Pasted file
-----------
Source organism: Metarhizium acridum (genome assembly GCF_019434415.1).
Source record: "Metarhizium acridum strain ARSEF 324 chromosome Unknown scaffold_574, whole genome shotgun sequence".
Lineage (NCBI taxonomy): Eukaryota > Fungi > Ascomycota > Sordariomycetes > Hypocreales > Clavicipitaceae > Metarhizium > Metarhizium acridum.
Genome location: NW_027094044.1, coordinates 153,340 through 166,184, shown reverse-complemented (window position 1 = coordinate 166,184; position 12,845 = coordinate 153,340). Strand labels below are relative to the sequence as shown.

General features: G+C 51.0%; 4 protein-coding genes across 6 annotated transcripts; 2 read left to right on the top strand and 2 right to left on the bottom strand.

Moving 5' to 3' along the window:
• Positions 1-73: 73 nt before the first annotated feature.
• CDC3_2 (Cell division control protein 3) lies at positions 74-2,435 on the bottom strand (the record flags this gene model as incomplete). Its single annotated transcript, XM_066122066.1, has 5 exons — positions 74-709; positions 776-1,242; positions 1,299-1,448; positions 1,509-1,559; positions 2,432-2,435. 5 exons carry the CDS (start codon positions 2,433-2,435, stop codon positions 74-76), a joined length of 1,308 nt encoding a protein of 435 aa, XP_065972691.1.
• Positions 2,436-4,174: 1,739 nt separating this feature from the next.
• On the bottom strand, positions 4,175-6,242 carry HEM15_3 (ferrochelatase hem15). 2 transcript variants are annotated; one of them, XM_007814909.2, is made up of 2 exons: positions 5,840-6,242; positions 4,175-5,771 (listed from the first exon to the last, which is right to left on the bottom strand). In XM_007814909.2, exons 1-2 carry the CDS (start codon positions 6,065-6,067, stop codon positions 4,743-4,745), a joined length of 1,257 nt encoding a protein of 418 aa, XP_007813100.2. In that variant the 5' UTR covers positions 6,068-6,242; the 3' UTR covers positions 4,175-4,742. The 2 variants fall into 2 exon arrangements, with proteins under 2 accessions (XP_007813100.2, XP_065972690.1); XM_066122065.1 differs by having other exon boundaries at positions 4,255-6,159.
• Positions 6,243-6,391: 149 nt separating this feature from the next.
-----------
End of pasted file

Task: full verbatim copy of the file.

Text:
Source organism: Metarhizium acridum (genome assembly GCF_019434415.1).
Source record: "Metarhizium acridum strain ARSEF 324 chromosome Unknown scaffold_574, whole genome shotgun sequence".
Lineage (NCBI taxonomy): Eukaryota > Fungi > Ascomycota > Sordariomycetes > Hypocreales > Clavicipitaceae > Metarhizium > Metarhizium acridum.
Genome location: NW_027094044.1, coordinates 153,340 through 166,184, shown reverse-complemented (window position 1 = coordinate 166,184; position 12,845 = coordinate 153,340). Strand labels below are relative to the sequence as shown.

General features: G+C 51.0%; 4 protein-coding genes across 6 annotated transcripts; 2 read left to right on the top strand and 2 right to left on the bottom strand.

Moving 5' to 3' along the window:
• Positions 1-73: 73 nt before the first annotated feature.
• CDC3_2 (Cell division control protein 3) lies at positions 74-2,435 on the bottom strand (the record flags this gene model as incomplete). Its single annotated transcript, XM_066122066.1, has 5 exons — positions 74-709; positions 776-1,242; positions 1,299-1,448; positions 1,509-1,559; positions 2,432-2,435. 5 exons carry the CDS (start codon positions 2,433-2,435, stop codon positions 74-76), a joined length of 1,308 nt encoding a protein of 435 aa, XP_065972691.1.
• Positions 2,436-4,174: 1,739 nt separating this feature from the next.
• On the bottom strand, positions 4,175-6,242 carry HEM15_3 (ferrochelatase hem15). 2 transcript variants are annotated; one of them, XM_007814909.2, is made up of 2 exons: positions 5,840-6,242; positions 4,175-5,771 (listed from the first exon to the last, which is right to left on the bottom strand). In XM_007814909.2, exons 1-2 carry the CDS (start codon positions 6,065-6,067, stop codon positions 4,743-4,745), a joined length of 1,257 nt encoding a protein of 418 aa, XP_007813100.2. In that variant the 5' UTR covers positions 6,068-6,242; the 3' UTR covers positions 4,175-4,742. The 2 variants fall into 2 exon arrangements, with proteins under 2 accessions (XP_007813100.2, XP_065972690.1); XM_066122065.1 differs by having other exon boundaries at positions 4,255-6,159.
• Positions 6,243-6,391: 149 nt separating this feature from the next.